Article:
Developing Jedi-Like Concentration
You probably remember the scene from the original Star Wars where Luke Skywalker is learning to use the Force on board the Millennium Falcon.
"Remember, a Jedi can feel the Force flowing through him," Obi-Wan instructs him, as the training droid shoots Skywalker on the leg.
"Ha ha!" mocks Han Solo. "Hokey religions and ancient weapons are no match for a good blaster at your side, kid."
"You don't believe in the Force, do you?" Luke asks him.
"There's no mystical energy field that controls my destiny," Solo snorts. "It's all a lot of simple tricks and nonsense."
"I suggest you try it again, Luke." Obi-Wan puts a helmet on Luke's head, blocking his vision.
Concentrating, this time Luke blocks the lasers, relying entirely on his instincts. (Solo never apologizes.)
Whether you are more like Obi-Wan or Han Solo when it comes to believing in the Force, you certainly know the power of concentration. A moment's reflection will probably show you that your best work, strongest ideas, and deepest insights come from moments of concentration, when your mind is calm, clear, and focused. You may even long for these moments, and wish that you had more time for them.
In the sequel The Empire Strikes Back, Luke goes off to train with Yoda, developing incredible powers of concentration. Now he is able to stand on one hand upside down, while balancing Yoda and levitating rocks. Han Solo and his blaster, meanwhile, get frozen in carbonite.
This chapter is your Jedi training.
Reclaiming and Retraining
The great psychologist William James once said that the skill of "voluntarily bringing back a wandering attention, over and over again, is the very root of judgment, character, and will. An education which should improve this faculty would be the education par excellence."39 In the following pages, I will lay out that education, par excellence (which is French for "very good at golf").
It may help to think of your attention in two ways. First, you have what is called "voluntary" or "top down" attention, which is where you choose to direct your mind.40 Right now, it is focused on these words. We don't have a good vocabulary for attention, so the best analogy I can give you is the proton pack from Ghostbusters: the concentrated energy guns they use to capture ghosts. That "stream" of positively-charged energy is like your voluntary attention: you can point it at this, and this, and this. (Just please, don't cross the streams.)
You also have a "reflexive" or "bottom up" attention, which is when something "catches" your attention. Though sometimes this is exceedingly useful, such as when we hear someone call our name in the middle of a noisy public square, it is also what we might call "being distracted by shiny objects." METALLIC SQUIRREL!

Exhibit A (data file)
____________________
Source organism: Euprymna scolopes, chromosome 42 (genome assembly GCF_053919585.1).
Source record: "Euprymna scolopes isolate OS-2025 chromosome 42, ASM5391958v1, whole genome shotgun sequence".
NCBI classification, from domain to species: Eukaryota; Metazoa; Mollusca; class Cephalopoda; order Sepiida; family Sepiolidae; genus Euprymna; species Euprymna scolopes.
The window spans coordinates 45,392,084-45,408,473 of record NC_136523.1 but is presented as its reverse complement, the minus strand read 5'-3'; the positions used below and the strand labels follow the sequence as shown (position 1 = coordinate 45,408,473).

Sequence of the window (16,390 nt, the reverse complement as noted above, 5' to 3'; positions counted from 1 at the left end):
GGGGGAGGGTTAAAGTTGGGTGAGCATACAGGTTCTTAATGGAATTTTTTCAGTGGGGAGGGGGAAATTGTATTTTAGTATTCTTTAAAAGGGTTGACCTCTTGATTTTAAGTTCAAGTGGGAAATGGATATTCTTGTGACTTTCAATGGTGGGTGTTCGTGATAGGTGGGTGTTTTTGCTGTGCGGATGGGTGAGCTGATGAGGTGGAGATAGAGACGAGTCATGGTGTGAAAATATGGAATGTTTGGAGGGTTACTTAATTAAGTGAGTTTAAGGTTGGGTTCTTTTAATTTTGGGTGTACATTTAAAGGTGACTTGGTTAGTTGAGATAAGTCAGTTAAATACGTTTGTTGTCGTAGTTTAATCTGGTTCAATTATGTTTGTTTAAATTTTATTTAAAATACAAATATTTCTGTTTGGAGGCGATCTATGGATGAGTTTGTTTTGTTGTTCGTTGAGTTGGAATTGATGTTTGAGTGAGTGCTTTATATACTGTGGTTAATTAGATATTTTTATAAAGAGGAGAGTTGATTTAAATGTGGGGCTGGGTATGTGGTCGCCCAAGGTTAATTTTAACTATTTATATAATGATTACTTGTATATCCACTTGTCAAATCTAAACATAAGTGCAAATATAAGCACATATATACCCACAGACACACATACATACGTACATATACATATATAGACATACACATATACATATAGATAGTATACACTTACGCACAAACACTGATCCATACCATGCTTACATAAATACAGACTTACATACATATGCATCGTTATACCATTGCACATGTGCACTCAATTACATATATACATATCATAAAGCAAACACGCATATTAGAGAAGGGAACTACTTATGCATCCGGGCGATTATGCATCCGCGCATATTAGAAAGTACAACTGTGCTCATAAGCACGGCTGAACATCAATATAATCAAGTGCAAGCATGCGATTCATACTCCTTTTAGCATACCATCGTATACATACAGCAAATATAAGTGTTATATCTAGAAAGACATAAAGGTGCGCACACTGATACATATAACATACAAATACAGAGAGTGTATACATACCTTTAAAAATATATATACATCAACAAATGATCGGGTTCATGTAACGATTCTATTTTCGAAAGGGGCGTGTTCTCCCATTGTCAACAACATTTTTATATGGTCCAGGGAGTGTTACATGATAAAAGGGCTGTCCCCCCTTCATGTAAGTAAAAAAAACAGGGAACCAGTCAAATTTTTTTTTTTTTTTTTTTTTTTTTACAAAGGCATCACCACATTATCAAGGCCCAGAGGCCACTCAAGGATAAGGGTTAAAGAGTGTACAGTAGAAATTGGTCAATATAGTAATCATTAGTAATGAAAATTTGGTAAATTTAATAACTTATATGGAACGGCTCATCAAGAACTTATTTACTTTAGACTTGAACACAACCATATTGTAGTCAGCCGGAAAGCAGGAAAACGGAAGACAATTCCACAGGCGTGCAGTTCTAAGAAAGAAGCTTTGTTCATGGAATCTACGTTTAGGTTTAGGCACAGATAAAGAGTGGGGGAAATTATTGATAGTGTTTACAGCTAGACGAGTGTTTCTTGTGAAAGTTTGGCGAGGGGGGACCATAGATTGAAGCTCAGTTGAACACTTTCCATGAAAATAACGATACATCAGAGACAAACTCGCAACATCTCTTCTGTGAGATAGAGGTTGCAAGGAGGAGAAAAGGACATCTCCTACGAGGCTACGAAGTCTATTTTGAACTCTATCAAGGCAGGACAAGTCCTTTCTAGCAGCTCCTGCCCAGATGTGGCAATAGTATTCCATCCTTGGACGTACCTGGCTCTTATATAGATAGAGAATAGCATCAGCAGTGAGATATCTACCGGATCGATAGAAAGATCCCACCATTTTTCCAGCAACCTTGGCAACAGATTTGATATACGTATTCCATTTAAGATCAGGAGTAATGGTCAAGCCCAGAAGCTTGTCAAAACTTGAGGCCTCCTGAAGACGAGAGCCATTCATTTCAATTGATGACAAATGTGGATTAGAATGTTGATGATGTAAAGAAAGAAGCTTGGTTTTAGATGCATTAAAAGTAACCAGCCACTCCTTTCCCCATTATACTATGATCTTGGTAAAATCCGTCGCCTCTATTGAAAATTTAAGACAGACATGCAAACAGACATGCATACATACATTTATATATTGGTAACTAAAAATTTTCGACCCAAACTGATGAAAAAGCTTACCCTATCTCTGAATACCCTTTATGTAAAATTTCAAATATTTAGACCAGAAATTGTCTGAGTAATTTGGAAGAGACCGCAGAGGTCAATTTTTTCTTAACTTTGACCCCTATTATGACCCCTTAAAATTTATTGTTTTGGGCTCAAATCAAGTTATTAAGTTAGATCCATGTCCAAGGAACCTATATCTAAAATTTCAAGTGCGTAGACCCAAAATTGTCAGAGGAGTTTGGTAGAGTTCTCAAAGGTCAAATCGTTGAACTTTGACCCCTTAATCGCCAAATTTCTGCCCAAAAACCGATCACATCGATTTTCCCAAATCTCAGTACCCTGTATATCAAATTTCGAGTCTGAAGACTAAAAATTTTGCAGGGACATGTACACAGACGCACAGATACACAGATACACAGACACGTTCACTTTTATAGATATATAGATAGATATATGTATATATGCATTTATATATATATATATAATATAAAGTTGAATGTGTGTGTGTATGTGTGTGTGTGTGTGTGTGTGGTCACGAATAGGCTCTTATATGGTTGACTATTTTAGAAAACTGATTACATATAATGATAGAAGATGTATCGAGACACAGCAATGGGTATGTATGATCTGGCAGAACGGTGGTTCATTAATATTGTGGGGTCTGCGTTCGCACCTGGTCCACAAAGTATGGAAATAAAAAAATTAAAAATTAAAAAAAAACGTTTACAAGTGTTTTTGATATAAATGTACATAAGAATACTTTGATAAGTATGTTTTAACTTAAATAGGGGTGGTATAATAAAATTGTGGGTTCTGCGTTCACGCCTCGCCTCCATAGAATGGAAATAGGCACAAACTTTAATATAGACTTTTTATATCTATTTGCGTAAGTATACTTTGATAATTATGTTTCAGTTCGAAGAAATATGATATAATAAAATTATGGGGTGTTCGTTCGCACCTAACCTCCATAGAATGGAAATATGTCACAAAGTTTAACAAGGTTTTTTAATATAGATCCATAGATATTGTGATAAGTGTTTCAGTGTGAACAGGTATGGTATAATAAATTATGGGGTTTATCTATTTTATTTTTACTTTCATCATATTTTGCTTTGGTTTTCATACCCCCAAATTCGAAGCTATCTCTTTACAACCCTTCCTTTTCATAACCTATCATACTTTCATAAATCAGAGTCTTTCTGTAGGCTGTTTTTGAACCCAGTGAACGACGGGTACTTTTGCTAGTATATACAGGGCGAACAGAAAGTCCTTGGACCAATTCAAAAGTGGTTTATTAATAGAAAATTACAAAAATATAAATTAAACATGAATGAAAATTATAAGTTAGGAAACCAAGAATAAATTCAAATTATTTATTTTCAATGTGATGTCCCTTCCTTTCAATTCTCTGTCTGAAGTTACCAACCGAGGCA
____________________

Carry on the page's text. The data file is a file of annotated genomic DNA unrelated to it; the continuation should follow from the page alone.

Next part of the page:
The great challenge of our time is to strengthen our "top down" attention (our ability to concentrate), while weakening our "reflexive" attention (our tendency to become distracted). Therefore,developing your powers of concentration involves two components: reclaiming attention through reducing distractions,and retraining your mind through concentration exercises.
Reclaiming attention involves taking an inventory of all the avoidable distractions that surround you, then reducing or eliminating them. These are lifestyle changes, usually small and incremental, that add up to a huge difference over time because they help keep you focused on a daily basis.
Retraining your concentration involves a specific set of Mind Games that will help you not only calm the mind, but also harness its power. Your success with mind hacking will depend largely on how seriously you take these games, and how deeply you integrate them into your lifestyle. Everything else builds on these games: they're your mental fundamentals.
These are not just one-time lessons, but core life skills that will make you better at everything you do. If you're an entrepreneur or businessperson, these concentration games will give you an edge, a competitive advantage. If you're involved in a relationship or a parent of young children, they will bring you greater calm and mental clarity. They will bring you focus, poise, and confidence, and create a mental environment where you can train your mind to accomplish incredible achievements.
The exercises in this chapter are meant to become habits. If you're learning how to live a healthy lifestyle, you don't just do a month of ab crunches and then call it quits: you integrate exercise and movement into your everyday life. Similarly, the more you can work these skills into your daily routine, the more powerful you will become at mind hacking.
You may not learn how to levitate objects with your mind like Luke Skywalker, but you could very well develop a levitation technology, then license out the patent. Anything is possible!
The sixteen people gathered at the Dart Neuroscience Convention Center in San Diego have the best memory on the planet.
These "memory athletes," as they are known, are here to compete in head-to-head "memory battles." They stare at computer screens that rapidly flash names, numbers, or words. The athletes memorize these random lists with amazing speed, then recall them with pinpoint accuracy. The annual Extreme Memory Tournament, or XMT (also a great name for a memory drug), offers $60,000 in prize money to the winners.
My favorite competitor is Ola Kare Risa of Norway, who wears not only sound-canceling headphones that you might see on a flight runway, but a cap with a long visor and sideflaps. His sideflaps are hilarious, ensuring that no distractions enter his peripheral vision as he stares at the computer screen. He looks like a horse that's wearing blinders while landing a plane.
But there's science behind this approach. As Henry L. Roediger III, one of the psychologists studying these memory athletes, tells the New York Times, "We found that one of the biggest differences between memory athletes and the rest of us, is in a cognitive ability that's not a direct measure of memory at all, but of attention."41
The fundamental skill these memory athletes have developed is known as "attentional control," or the ability to choose what to pay attention to, and what to ignore. We might also call this your ability to concentrate.
Sometimes you'll say, "My attention was wandering," which is an excellent phrase that shows that you have something called an "attention," which is sometimes under your control, but sometimes goes for a brief walk. This "attention," this focused point of consciousness, is under continual assault, much of it by the environment you create for yourself.